Monday, October 5, 2015
Reviewed by Amanda O'Hara
Daina Harrow is fourteen-years-old. And she'll be fourteen forever because she's dead. She has been dead for ten years, but her remains have only just been found. With her missing persons case now re-opened and updated into a possible murder investigation, Daina's ghost (or is it spirit? Maybe energy?) lingers in the courtroom during the coroner's inquest, listening to the slew of witnesses recount their versions of events leading up to Daina's disappearance.
The book goes back and forth from present-day courtroom proceedings to ten years earlier when Daina was alive and enduring some seriously horrific experiences. Was she murdered? Did she commit suicide? Was it some sort of accident? As the witnesses share their knowledge of events during the final days of Daina's young life, Daina herself let's you know who's telling the truth and who's not.
First things first: this book infuriated me like I can't even describe. Not because it was bad, because it wasn't bad at all, but rather because of the actions of literally every single person in Daina's life. When I said Daina endured some seriously horrific experiences, I meant she endured some seriously horrific experiences. I wasn't exaggerating or being dramatic in the slightest. For starters, her mother is a reckless alcoholic who does nothing but host parties and forget to put food in the cupboards. She, meaning Daina, is severely bullied at school, meanwhile the teachers and principal refuse to do anything about it. When she reports a serious act of misconduct against one of her teachers, she's met with disdain and resistance. Plus a ton of other things, including undiagnosed mental illness, and I just couldn't believe how awful these people were or how on Earth Daina managed to keep her chin up through it all... even though of course it's all fictional.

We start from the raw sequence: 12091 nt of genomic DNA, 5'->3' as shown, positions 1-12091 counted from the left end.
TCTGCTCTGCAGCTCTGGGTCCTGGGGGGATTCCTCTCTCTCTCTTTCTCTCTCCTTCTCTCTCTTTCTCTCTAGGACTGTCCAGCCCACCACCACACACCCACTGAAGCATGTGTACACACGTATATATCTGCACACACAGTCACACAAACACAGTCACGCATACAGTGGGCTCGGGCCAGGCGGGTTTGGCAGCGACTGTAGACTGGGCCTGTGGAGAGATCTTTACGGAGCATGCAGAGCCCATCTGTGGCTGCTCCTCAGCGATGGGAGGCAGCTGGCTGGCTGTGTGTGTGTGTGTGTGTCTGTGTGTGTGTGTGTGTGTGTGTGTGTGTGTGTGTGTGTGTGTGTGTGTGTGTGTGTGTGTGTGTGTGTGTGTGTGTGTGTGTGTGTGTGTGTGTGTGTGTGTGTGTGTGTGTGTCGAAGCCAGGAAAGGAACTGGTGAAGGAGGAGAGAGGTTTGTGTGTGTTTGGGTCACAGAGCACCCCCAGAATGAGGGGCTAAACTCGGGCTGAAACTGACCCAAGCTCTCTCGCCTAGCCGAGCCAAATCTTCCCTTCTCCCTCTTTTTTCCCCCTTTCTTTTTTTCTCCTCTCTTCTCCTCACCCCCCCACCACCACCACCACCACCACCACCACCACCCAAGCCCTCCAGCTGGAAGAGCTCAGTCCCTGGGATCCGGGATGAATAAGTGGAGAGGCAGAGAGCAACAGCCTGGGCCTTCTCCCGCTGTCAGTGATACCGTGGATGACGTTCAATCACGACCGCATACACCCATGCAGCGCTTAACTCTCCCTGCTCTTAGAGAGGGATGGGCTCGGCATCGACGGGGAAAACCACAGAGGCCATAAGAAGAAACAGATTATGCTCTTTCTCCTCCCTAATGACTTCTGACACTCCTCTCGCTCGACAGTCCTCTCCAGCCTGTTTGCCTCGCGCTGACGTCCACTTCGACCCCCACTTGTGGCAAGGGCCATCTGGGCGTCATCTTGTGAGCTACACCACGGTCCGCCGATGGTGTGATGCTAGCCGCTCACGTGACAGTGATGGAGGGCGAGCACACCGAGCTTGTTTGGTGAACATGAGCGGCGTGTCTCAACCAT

I've read some other reviews that said the severity of the bullying in the book was too over-the-top and because of that it didn't ring true to life. And to an extent I agree - this was a book about bullying gone to the extreme. But with news articles in the media nearly weekly of kids committing suicide over bullying that went ignored or downplayed, or stories where incidents of bullying and assault are filmed and uploaded online for others to mock - just how unrealistic is SKELETAL really?
Anyhow. About halfway through the book, it took a major detour I would never have imagined. I won't call it a plot twist though because it really didn't play out as one - it was more just a thing that added to the progression of the story at hand, if that makes sense. I really didn't imagine that that's where the story was heading, and I'm not really sure how I feel about it, but what I can say is that it definitely added to the uniqueness of the book. And while the ending seemed quite rushed in my opinion, overall I did like SKELETAL and read it pretty quickly because I really wanted to know what happened to Daina. She was a character I immediately felt a lot of compassion for, and throughout the book I constantly wanted to hug her but also just shake her and convince her that she deserved so much better than the terrible hand she was dealt.
SKELETAL is a sad book. I would recommend it. Though, I think I have to caution a little warning in that recommendation by saying that if you're not in the headspace for, or up to reading a very depressing account of a troubled young girl's life, you might want to skip this one or wait to read it when you feel you're better able to handle the content.
Amanda O'Hara is animal-loving vegan, heavy metal fan, and lifelong booklover from Ontario, Canada. She reviewed books for the ReadDreamRelax website for two years, is an active Good Reads member, and earlier this year launched her own blog, The Darling Bookworm. You can see her website here, or follow her on Twitter: @belljars